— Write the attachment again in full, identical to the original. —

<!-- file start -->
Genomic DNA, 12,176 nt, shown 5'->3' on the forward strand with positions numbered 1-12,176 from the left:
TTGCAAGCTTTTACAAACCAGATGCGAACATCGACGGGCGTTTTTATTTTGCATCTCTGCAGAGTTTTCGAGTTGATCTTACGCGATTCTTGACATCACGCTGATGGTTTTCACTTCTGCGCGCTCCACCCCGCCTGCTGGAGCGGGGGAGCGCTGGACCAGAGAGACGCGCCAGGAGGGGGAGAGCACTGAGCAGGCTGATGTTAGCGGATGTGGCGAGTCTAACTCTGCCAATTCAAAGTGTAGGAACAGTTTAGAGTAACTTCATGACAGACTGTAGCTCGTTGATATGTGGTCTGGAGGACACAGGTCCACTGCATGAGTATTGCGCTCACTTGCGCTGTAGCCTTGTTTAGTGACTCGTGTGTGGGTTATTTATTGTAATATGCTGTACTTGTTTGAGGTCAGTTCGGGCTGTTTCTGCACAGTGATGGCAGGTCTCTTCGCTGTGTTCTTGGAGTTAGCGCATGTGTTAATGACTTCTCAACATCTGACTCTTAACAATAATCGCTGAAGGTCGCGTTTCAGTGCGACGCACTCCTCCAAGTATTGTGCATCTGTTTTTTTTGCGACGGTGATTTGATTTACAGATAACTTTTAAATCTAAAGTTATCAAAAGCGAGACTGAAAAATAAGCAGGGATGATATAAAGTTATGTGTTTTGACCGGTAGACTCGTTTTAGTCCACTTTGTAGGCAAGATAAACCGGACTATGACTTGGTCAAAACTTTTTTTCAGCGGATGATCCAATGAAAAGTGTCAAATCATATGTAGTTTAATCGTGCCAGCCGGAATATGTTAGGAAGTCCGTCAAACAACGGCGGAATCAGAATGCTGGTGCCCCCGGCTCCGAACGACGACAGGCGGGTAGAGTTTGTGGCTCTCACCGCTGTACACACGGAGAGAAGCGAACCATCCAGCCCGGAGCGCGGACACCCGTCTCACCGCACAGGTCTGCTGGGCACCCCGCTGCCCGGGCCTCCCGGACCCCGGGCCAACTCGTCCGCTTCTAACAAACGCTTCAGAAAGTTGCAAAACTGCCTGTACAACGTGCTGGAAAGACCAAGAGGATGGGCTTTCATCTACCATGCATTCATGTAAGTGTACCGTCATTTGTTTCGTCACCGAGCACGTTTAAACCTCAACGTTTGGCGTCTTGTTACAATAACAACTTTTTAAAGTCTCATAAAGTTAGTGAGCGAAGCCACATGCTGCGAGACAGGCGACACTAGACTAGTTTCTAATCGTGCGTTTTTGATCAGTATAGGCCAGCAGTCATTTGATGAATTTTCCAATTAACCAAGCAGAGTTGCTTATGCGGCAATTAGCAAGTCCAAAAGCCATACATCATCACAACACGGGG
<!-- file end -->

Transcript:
Genomic DNA, 12,176 nt, shown 5'->3' on the forward strand with positions numbered 1-12,176 from the left:
TTGCAAGCTTTTACAAACCAGATGCGAACATCGACGGGCGTTTTTATTTTGCATCTCTGCAGAGTTTTCGAGTTGATCTTACGCGATTCTTGACATCACGCTGATGGTTTTCACTTCTGCGCGCTCCACCCCGCCTGCTGGAGCGGGGGAGCGCTGGACCAGAGAGACGCGCCAGGAGGGGGAGAGCACTGAGCAGGCTGATGTTAGCGGATGTGGCGAGTCTAACTCTGCCAATTCAAAGTGTAGGAACAGTTTAGAGTAACTTCATGACAGACTGTAGCTCGTTGATATGTGGTCTGGAGGACACAGGTCCACTGCATGAGTATTGCGCTCACTTGCGCTGTAGCCTTGTTTAGTGACTCGTGTGTGGGTTATTTATTGTAATATGCTGTACTTGTTTGAGGTCAGTTCGGGCTGTTTCTGCACAGTGATGGCAGGTCTCTTCGCTGTGTTCTTGGAGTTAGCGCATGTGTTAATGACTTCTCAACATCTGACTCTTAACAATAATCGCTGAAGGTCGCGTTTCAGTGCGACGCACTCCTCCAAGTATTGTGCATCTGTTTTTTTTGCGACGGTGATTTGATTTACAGATAACTTTTAAATCTAAAGTTATCAAAAGCGAGACTGAAAAATAAGCAGGGATGATATAAAGTTATGTGTTTTGACCGGTAGACTCGTTTTAGTCCACTTTGTAGGCAAGATAAACCGGACTATGACTTGGTCAAAACTTTTTTTCAGCGGATGATCCAATGAAAAGTGTCAAATCATATGTAGTTTAATCGTGCCAGCCGGAATATGTTAGGAAGTCCGTCAAACAACGGCGGAATCAGAATGCTGGTGCCCCCGGCTCCGAACGACGACAGGCGGGTAGAGTTTGTGGCTCTCACCGCTGTACACACGGAGAGAAGCGAACCATCCAGCCCGGAGCGCGGACACCCGTCTCACCGCACAGGTCTGCTGGGCACCCCGCTGCCCGGGCCTCCCGGACCCCGGGCCAACTCGTCCGCTTCTAACAAACGCTTCAGAAAGTTGCAAAACTGCCTGTACAACGTGCTGGAAAGACCAAGAGGATGGGCTTTCATCTACCATGCATTCATGTAAGTGTACCGTCATTTGTTTCGTCACCGAGCACGTTTAAACCTCAACGTTTGGCGTCTTGTTACAATAACAACTTTTTAAAGTCTCATAAAGTTAGTGAGCGAAGCCACATGCTGCGAGACAGGCGACACTAGACTAGTTTCTAATCGTGCGTTTTTGATCAGTATAGGCCAGCAGTCATTTGATGAATTTTCCAATTAACCAAGCAGAGTTGCTTATGCGGCAATTAGCAAGTCCAAAAGCCATACATCATCACAACACGGGG